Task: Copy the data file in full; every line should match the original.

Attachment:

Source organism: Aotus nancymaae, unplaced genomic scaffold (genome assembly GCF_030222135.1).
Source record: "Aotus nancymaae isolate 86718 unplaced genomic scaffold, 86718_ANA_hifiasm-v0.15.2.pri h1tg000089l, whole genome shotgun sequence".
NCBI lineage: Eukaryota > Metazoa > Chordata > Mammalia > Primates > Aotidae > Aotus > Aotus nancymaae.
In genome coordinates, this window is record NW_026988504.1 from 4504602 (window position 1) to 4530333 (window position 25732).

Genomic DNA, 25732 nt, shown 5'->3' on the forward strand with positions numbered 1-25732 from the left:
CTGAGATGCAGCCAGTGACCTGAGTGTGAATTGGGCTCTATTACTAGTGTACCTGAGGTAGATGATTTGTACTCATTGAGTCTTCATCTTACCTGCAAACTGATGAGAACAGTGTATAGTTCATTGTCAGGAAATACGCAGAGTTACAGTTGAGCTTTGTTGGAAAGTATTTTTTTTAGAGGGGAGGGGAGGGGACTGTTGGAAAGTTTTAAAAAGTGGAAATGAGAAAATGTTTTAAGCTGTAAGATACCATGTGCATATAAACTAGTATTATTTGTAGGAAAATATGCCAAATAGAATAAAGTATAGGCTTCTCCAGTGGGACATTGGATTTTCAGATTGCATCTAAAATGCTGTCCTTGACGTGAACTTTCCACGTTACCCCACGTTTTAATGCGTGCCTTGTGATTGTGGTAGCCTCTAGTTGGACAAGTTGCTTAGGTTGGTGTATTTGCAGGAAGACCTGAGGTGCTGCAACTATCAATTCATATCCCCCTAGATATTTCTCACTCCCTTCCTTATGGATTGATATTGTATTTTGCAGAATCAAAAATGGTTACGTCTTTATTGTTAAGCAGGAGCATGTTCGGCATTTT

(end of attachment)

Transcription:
Source organism: Aotus nancymaae, unplaced genomic scaffold (genome assembly GCF_030222135.1).
Source record: "Aotus nancymaae isolate 86718 unplaced genomic scaffold, 86718_ANA_hifiasm-v0.15.2.pri h1tg000089l, whole genome shotgun sequence".
NCBI lineage: Eukaryota > Metazoa > Chordata > Mammalia > Primates > Aotidae > Aotus > Aotus nancymaae.
In genome coordinates, this window is record NW_026988504.1 from 4504602 (window position 1) to 4530333 (window position 25732).

Genomic DNA, 25732 nt, shown 5'->3' on the forward strand with positions numbered 1-25732 from the left:
CTGAGATGCAGCCAGTGACCTGAGTGTGAATTGGGCTCTATTACTAGTGTACCTGAGGTAGATGATTTGTACTCATTGAGTCTTCATCTTACCTGCAAACTGATGAGAACAGTGTATAGTTCATTGTCAGGAAATACGCAGAGTTACAGTTGAGCTTTGTTGGAAAGTATTTTTTTTAGAGGGGAGGGGAGGGGACTGTTGGAAAGTTTTAAAAAGTGGAAATGAGAAAATGTTTTAAGCTGTAAGATACCATGTGCATATAAACTAGTATTATTTGTAGGAAAATATGCCAAATAGAATAAAGTATAGGCTTCTCCAGTGGGACATTGGATTTTCAGATTGCATCTAAAATGCTGTCCTTGACGTGAACTTTCCACGTTACCCCACGTTTTAATGCGTGCCTTGTGATTGTGGTAGCCTCTAGTTGGACAAGTTGCTTAGGTTGGTGTATTTGCAGGAAGACCTGAGGTGCTGCAACTATCAATTCATATCCCCCTAGATATTTCTCACTCCCTTCCTTATGGATTGATATTGTATTTTGCAGAATCAAAAATGGTTACGTCTTTATTGTTAAGCAGGAGCATGTTCGGCATTTT